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Insurance Decisions to Make as You Approach Retirement

Insurance Decisions to Make as You Approach Retirement

| September 01, 2021
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Several Types of Insurance Changes to Consider as You Approach Retirement

As you approach retirement, your financial needs and those who depend on you will likely change. This may require an update of your insurance needs as well. What you need before 40 is probably not what you need after 60. But this doesn’t mean canceling policies and purchasing new ones.

Should You Hold onto Life Insurance?

Life insurance is there to replace lost income during your working years. An insurance payout can help ease the financial burden on those that depend on you. Once all of your children have moved out, it may only be you and your spouse. You may not need as much life insurance. However, some keep the same level of life insurance as a means for giving to charity, paying off debt, leaving as an inheritance or providing for a spouse.

Self-Financing Health Insurance

If you are no longer receiving health insurance through your employer, going without any health insurance shouldn’t be an option. Yes, health insurance is certainly expensive. But when something goes wrong, and you need medical care, paying 100% out-of-pocket can potentially bankrupt you.

To offset some of the high costs of health insurance, consider a high deductible health plan coupled with an HSA. The HSA will provide tax benefits and pay for qualified medical expenses.

Supplementing Medicare

Those on Medicare (65 and older) may think that’s all the coverage they need. However, Medicare doesn’t pay for 100% of medical needs. A costly medical bill, which isn’t difficult to acquire, can put you into financial hardship. Medicare recipients should consider purchasing a supplemental plan. They are low cost and can take up the slack left behind by Medicare.

You’ve Paid Off Your Home. Do You Still Need Homeowners Insurance?

Once your home is paid off, you may decide that you can put all that money going toward homeowners insurance to better use. Unless you are willing to replace your home out-of-pocket, in the event something disastrous happens, it’s better to keep your homeowners insurance. The value of your home has also probably risen since you purchased it, which only increases its replacement cost.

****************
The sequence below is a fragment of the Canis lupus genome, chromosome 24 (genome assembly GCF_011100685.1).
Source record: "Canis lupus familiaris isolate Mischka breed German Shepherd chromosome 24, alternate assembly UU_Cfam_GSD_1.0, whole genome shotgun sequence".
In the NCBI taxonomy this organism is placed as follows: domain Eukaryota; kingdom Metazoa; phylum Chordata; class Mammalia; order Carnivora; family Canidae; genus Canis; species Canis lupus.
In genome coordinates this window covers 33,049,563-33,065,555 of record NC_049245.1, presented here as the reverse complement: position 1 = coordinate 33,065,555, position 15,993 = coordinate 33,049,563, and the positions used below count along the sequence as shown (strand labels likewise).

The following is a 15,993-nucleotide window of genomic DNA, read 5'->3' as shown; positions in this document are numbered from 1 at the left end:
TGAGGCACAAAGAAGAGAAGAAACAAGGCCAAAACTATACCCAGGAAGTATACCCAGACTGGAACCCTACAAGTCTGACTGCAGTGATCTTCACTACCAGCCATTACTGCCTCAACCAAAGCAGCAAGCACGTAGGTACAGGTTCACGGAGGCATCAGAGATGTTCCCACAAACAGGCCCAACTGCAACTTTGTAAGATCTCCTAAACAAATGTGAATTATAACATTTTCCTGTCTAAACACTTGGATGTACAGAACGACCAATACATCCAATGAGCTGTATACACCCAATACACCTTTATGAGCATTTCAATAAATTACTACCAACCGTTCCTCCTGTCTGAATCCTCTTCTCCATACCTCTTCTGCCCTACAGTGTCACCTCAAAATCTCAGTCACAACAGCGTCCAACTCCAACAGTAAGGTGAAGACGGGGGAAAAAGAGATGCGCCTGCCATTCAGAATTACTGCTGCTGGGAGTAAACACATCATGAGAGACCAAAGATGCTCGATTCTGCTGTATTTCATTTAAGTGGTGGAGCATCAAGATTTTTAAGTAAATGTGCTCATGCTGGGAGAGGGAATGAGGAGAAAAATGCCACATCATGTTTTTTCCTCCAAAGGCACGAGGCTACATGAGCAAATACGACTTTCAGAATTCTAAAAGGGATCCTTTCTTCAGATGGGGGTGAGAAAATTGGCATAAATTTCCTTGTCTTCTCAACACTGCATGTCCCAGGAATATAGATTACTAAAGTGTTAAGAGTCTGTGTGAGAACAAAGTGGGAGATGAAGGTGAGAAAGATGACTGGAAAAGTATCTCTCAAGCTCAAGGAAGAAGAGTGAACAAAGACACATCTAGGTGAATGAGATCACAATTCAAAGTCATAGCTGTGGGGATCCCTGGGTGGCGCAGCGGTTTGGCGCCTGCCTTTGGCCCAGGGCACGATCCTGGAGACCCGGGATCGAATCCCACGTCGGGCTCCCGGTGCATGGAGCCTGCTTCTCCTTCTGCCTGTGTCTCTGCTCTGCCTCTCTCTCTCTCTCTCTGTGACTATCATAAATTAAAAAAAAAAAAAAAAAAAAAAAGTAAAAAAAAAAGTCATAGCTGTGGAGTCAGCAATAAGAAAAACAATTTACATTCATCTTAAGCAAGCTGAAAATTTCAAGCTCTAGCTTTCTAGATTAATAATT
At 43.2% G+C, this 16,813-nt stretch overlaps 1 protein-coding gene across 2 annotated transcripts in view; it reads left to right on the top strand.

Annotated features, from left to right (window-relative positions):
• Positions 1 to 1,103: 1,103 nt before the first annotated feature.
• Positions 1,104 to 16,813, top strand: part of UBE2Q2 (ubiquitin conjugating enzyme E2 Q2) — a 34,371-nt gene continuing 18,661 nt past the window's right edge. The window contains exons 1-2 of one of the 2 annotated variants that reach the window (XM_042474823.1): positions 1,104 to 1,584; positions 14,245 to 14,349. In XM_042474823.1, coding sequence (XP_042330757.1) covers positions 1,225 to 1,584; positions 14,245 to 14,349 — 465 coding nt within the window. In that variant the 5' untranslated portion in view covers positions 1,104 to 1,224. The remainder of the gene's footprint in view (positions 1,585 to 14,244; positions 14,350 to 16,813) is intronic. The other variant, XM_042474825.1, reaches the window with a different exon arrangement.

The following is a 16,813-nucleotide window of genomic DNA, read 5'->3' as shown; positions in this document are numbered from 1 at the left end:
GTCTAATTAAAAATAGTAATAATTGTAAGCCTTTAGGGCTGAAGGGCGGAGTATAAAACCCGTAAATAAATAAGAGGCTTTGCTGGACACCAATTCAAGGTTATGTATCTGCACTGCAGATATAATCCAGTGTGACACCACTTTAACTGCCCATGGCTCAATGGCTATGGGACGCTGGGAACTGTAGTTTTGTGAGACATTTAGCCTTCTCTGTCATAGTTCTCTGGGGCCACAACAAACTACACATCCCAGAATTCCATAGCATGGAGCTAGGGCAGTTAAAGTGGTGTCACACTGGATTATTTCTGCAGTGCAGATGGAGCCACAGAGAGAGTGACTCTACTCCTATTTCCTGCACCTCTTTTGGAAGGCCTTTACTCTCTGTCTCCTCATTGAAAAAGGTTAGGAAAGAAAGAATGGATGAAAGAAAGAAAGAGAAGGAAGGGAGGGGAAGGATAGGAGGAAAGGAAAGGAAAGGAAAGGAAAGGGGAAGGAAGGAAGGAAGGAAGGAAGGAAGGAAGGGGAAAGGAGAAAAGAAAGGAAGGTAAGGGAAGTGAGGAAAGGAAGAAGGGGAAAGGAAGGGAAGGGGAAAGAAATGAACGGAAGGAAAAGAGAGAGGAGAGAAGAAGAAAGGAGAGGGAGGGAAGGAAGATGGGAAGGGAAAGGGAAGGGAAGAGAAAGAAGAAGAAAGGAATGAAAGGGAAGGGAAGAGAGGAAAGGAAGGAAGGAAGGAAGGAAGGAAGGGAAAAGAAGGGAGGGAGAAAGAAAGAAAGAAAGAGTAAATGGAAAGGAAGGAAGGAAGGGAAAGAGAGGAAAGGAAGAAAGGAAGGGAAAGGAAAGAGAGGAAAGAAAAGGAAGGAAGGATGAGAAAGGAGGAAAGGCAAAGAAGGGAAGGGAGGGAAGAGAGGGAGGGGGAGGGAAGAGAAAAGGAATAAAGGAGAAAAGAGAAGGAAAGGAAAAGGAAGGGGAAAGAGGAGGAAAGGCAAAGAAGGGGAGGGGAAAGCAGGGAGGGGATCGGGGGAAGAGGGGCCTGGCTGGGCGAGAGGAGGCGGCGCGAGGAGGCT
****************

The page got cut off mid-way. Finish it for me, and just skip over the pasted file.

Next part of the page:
Some homeowners’ insurance policies will not cover jewelry or art. Consider supplemental insurance to cover them.

Long-Term Care Insurance

According to the American Council On Aging, the average daily cost for a shared nursing home room is $255. A shared room is the only one Medicare will pay for. After 100 days, Medicare will no longer pay for the room. This makes having long-term care insurance a must-have.

What You Can Probably Live Without

To maintain disability Insurance, you generally need to work 30 hours a week. Check if there are retirement benefits that have similar coverage. Of course, if the disability insurance is cheap and provides some additional coverage, it may be worth keeping. 

As always, please feel free to contact the office with any questions. We can discuss to ensure your insurance policies are covering your needs.

The cost and availability of life insurance depend on factors such as age, health, and the type and amount of insurance purchased. Before implementing a strategy involving life insurance, it would be prudent to make sure that you are insurable by having the policy approved. As with most financial decisions, there are expenses associated with the purchase of life insurance. Policies commonly have mortality and expense charges. In addition, if a policy is surrendered prematurely, there may be surrender charges and income tax implications.

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